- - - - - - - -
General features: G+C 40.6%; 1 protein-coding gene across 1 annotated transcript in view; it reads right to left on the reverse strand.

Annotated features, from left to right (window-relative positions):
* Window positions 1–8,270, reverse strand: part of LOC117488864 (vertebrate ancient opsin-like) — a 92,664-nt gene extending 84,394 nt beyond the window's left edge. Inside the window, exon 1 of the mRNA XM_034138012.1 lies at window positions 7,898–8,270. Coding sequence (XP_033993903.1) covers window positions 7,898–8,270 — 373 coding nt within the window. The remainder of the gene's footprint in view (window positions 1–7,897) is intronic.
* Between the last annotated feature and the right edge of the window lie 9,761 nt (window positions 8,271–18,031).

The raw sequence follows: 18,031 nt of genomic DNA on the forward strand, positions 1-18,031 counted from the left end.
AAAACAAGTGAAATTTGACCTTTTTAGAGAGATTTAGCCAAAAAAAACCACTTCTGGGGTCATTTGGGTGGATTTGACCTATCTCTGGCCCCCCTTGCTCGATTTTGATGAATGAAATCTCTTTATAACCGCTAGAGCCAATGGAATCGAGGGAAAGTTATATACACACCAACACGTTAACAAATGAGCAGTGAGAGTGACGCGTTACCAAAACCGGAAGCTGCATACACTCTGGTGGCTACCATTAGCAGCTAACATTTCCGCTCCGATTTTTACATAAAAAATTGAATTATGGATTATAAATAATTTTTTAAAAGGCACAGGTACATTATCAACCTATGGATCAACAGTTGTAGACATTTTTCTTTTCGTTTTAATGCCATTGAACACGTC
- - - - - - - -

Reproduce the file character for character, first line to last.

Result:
General features: G+C 40.6%; 1 protein-coding gene across 1 annotated transcript in view; it reads right to left on the reverse strand.

Annotated features, from left to right (window-relative positions):
* Window positions 1–8,270, reverse strand: part of LOC117488864 (vertebrate ancient opsin-like) — a 92,664-nt gene extending 84,394 nt beyond the window's left edge. Inside the window, exon 1 of the mRNA XM_034138012.1 lies at window positions 7,898–8,270. Coding sequence (XP_033993903.1) covers window positions 7,898–8,270 — 373 coding nt within the window. The remainder of the gene's footprint in view (window positions 1–7,897) is intronic.
* Between the last annotated feature and the right edge of the window lie 9,761 nt (window positions 8,271–18,031).

The raw sequence follows: 18,031 nt of genomic DNA on the forward strand, positions 1-18,031 counted from the left end.
AAAACAAGTGAAATTTGACCTTTTTAGAGAGATTTAGCCAAAAAAAACCACTTCTGGGGTCATTTGGGTGGATTTGACCTATCTCTGGCCCCCCTTGCTCGATTTTGATGAATGAAATCTCTTTATAACCGCTAGAGCCAATGGAATCGAGGGAAAGTTATATACACACCAACACGTTAACAAATGAGCAGTGAGAGTGACGCGTTACCAAAACCGGAAGCTGCATACACTCTGGTGGCTACCATTAGCAGCTAACATTTCCGCTCCGATTTTTACATAAAAAATTGAATTATGGATTATAAATAATTTTTTAAAAGGCACAGGTACATTATCAACCTATGGATCAACAGTTGTAGACATTTTTCTTTTCGTTTTAATGCCATTGAACACGTC